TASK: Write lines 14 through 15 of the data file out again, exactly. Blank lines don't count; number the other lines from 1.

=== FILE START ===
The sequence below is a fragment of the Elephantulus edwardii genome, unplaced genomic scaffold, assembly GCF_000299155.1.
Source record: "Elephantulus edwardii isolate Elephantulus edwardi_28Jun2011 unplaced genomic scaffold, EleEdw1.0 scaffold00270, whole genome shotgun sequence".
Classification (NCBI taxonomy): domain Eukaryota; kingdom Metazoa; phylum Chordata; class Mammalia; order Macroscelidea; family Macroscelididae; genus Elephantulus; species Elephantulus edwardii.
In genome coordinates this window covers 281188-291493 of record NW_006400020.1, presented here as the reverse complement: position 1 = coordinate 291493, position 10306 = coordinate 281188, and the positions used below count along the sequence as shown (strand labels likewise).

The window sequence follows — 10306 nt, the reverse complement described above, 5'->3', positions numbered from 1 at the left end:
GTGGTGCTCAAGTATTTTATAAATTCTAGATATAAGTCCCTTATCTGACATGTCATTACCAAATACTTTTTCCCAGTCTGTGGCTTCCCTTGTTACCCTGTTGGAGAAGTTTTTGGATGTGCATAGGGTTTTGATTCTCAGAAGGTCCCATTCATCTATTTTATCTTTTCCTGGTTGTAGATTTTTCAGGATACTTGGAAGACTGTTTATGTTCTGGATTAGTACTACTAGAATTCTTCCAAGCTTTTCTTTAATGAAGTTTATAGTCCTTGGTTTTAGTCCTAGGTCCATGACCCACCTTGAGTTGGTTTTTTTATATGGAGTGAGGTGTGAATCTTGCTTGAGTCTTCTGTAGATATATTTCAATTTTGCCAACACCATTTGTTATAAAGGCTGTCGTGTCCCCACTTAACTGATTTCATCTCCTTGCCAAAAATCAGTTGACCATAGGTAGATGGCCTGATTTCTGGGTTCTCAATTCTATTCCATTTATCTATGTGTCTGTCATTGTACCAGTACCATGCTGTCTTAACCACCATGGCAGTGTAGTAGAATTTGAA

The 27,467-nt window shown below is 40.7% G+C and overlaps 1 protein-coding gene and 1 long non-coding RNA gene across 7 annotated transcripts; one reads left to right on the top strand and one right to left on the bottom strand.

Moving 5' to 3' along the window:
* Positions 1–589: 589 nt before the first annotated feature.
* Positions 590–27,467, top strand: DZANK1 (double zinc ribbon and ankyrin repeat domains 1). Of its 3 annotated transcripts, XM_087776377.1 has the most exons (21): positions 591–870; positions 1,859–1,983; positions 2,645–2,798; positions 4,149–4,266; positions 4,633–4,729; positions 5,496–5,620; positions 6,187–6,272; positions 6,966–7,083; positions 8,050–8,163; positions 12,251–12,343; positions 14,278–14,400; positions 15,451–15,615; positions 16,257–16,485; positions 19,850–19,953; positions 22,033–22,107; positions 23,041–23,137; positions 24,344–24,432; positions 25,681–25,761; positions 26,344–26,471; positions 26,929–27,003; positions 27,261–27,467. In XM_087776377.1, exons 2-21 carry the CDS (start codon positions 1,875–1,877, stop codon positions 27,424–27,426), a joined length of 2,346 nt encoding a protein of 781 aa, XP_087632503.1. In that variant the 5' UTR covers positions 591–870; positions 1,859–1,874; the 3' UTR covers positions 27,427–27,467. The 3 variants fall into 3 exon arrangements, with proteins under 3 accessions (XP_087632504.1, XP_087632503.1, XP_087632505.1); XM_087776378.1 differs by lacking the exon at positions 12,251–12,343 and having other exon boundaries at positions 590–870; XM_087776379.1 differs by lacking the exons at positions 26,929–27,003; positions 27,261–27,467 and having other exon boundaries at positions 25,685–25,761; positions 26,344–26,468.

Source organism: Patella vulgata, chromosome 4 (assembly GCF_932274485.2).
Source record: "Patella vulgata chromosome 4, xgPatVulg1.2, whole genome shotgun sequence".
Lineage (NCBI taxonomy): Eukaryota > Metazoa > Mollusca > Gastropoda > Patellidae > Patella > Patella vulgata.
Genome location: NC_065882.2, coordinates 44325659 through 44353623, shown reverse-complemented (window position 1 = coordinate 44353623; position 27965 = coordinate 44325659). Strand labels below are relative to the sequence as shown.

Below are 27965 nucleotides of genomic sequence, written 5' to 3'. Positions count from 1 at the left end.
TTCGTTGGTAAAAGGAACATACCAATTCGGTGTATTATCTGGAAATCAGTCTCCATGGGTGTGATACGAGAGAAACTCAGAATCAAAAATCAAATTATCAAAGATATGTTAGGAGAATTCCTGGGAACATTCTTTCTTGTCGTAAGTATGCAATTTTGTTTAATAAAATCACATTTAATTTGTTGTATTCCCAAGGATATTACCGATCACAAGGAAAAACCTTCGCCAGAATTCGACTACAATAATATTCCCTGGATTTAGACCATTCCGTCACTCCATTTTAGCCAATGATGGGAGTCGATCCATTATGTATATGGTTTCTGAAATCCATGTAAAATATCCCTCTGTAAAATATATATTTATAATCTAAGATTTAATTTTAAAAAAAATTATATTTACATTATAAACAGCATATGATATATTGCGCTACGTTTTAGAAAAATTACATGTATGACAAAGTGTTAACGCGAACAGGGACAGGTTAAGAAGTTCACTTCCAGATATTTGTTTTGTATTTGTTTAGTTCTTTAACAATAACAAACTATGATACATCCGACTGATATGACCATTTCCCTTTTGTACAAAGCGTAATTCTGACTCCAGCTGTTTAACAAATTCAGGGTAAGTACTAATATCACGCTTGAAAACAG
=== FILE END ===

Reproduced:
Genome location: NC_065882.2, coordinates 44325659 through 44353623, shown reverse-complemented (window position 1 = coordinate 44353623; position 27965 = coordinate 44325659). Strand labels below are relative to the sequence as shown.

Below are 27965 nucleotides of genomic sequence, written 5' to 3'. Positions count from 1 at the left end.